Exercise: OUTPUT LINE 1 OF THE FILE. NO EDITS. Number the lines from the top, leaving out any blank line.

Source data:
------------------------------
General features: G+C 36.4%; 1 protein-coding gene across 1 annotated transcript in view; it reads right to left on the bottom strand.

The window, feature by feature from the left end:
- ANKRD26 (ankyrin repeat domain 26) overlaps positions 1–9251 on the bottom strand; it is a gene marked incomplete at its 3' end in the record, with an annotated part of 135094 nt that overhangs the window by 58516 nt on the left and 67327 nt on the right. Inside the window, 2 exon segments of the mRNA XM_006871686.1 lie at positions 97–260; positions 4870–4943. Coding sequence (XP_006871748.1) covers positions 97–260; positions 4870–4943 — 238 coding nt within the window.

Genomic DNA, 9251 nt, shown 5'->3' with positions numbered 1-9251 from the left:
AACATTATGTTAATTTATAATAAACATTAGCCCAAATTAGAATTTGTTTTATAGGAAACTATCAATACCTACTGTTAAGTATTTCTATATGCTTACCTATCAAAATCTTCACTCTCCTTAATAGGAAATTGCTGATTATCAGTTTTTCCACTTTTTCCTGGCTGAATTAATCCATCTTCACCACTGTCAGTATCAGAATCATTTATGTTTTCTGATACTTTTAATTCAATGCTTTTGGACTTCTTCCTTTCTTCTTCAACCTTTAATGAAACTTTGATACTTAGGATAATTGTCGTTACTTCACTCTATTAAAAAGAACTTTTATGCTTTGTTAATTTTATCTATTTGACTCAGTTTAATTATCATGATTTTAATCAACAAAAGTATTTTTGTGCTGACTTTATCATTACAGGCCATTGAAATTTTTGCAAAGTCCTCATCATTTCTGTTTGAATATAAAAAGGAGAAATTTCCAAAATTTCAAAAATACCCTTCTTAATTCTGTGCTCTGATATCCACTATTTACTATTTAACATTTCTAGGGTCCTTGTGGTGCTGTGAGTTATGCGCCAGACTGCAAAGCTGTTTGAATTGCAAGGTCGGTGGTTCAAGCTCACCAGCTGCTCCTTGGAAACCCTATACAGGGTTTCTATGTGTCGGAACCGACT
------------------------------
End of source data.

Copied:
General features: G+C 36.4%; 1 protein-coding gene across 1 annotated transcript in view; it reads right to left on the bottom strand.